Do all mayors feel this way: “We’re the envy of what most cities want to be”

The outgoing mayor of Naperville considered his legacy and summed up his community compared to others:

Photo by Matheus Bertelli on

Q: What will be your legacy as mayor of Naperville?

A: It has to be the financial impact on the city. Eight years seems like a long time, but it’s not when you’re trying to turn a ship like that. To turn over the city with tons of cash, not to mention federal money we didn’t touch, they’re going to be able to do a lot. And that’s my gift, to make sure the city was on the right trajectory. We’re the envy of what most cities want to be.

One of the jobs of a mayor is to champion their community. They are often the chief booster. In many American communities, professional staff – a city manager and others – address day-to-day concerns while mayors work with a council and act as cheerleader. The outgoing mayor earlier in the interview described the suburb’s success in planning, development, and revenues. Yet, always highlighting the best of the community is key and Naperville has a precedent: former mayor George Pradel did this for decades. I assume mayors will say their community is great.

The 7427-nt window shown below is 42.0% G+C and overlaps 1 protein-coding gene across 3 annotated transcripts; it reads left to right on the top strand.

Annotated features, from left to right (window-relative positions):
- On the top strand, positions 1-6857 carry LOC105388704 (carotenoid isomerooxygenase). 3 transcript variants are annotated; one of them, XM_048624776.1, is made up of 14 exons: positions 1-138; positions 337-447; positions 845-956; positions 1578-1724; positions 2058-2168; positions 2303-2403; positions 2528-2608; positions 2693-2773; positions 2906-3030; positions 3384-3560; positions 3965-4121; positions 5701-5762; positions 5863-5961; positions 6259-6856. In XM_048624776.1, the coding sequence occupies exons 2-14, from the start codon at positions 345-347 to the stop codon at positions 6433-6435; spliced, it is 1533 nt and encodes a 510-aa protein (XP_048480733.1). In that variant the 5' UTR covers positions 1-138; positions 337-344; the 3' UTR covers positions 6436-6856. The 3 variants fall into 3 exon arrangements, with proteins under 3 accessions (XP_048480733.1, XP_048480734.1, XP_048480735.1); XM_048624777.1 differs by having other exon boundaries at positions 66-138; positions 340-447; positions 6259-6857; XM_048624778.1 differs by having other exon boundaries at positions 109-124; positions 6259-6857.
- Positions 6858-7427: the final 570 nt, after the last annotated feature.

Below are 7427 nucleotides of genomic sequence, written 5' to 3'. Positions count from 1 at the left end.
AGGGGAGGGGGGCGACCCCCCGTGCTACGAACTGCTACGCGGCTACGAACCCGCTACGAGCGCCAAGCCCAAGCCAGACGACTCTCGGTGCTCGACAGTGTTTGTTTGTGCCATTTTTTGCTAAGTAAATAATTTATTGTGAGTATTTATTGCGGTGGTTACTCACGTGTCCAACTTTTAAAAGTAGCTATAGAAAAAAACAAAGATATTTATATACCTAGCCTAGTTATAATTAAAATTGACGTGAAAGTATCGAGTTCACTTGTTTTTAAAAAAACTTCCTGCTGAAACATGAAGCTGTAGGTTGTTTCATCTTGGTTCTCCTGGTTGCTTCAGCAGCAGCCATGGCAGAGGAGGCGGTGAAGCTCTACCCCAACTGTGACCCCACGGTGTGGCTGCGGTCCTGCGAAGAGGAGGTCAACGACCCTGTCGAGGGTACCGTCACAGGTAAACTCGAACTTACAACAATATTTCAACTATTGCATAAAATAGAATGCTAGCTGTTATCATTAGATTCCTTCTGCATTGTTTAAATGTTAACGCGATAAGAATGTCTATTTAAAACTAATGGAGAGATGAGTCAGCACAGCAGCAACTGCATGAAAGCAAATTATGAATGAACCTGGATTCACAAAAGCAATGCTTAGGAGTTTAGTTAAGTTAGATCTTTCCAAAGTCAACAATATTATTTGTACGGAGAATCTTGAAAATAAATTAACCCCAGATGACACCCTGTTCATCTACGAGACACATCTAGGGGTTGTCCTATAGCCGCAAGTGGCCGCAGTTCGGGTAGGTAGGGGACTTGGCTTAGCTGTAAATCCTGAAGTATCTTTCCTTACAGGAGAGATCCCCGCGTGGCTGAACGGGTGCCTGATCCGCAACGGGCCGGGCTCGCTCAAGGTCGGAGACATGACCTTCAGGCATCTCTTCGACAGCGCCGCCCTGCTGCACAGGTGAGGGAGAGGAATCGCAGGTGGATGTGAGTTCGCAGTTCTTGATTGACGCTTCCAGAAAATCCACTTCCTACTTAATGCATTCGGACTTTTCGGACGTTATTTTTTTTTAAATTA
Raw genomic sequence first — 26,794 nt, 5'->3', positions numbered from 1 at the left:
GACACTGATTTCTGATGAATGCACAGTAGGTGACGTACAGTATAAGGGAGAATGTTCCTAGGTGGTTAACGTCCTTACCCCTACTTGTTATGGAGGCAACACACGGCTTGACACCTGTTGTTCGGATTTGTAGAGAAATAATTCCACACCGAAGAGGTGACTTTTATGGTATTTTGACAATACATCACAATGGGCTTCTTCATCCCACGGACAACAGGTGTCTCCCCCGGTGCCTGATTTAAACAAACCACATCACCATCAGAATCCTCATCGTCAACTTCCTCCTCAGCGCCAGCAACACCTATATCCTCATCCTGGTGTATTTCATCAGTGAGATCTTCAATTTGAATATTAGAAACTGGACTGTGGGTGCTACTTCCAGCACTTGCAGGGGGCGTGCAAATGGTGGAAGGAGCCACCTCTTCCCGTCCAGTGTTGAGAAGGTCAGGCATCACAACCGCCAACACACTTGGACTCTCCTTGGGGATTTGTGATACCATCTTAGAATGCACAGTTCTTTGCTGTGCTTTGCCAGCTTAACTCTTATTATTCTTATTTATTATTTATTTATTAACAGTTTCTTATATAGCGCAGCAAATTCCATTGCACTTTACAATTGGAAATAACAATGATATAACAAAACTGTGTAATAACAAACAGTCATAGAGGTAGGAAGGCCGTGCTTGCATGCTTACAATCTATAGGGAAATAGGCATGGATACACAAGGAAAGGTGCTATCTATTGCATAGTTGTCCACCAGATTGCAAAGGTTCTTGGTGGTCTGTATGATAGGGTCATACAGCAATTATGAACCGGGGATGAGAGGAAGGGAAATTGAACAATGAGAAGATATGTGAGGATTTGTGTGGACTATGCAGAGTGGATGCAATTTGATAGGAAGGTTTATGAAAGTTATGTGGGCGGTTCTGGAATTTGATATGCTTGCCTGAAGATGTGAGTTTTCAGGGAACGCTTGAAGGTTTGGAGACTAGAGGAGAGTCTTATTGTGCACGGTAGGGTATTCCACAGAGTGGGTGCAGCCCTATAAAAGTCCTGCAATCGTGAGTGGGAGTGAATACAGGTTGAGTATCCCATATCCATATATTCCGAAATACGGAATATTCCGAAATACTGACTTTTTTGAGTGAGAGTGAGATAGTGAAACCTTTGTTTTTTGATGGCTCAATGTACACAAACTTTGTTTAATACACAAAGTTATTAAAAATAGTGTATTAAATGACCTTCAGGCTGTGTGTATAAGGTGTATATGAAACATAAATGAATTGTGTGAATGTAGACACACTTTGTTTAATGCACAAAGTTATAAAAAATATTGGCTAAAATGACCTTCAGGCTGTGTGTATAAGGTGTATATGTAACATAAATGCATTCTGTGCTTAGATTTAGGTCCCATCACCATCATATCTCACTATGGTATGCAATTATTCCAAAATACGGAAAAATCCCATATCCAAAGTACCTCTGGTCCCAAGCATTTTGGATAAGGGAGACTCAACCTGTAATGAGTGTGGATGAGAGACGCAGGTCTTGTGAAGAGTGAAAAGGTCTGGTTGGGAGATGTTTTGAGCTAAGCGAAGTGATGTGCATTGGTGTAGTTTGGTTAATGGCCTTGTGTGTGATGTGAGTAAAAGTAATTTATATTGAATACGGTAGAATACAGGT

Yet, it can be interesting when mayors make statements that involve other communities, implied or otherwise. It is one thing to say your community is great; it is another to say that it compares well to other communities. Some communities can be leaders or models for others. In the United States, this might involve growth or a high quality of life or economic opportunities or tackling particular issues.

Do most cities want to be Naperville or like Naperville? This might be hard to answer, particularly if leaders elsewhere will tend to focus on the good things in their own communities.

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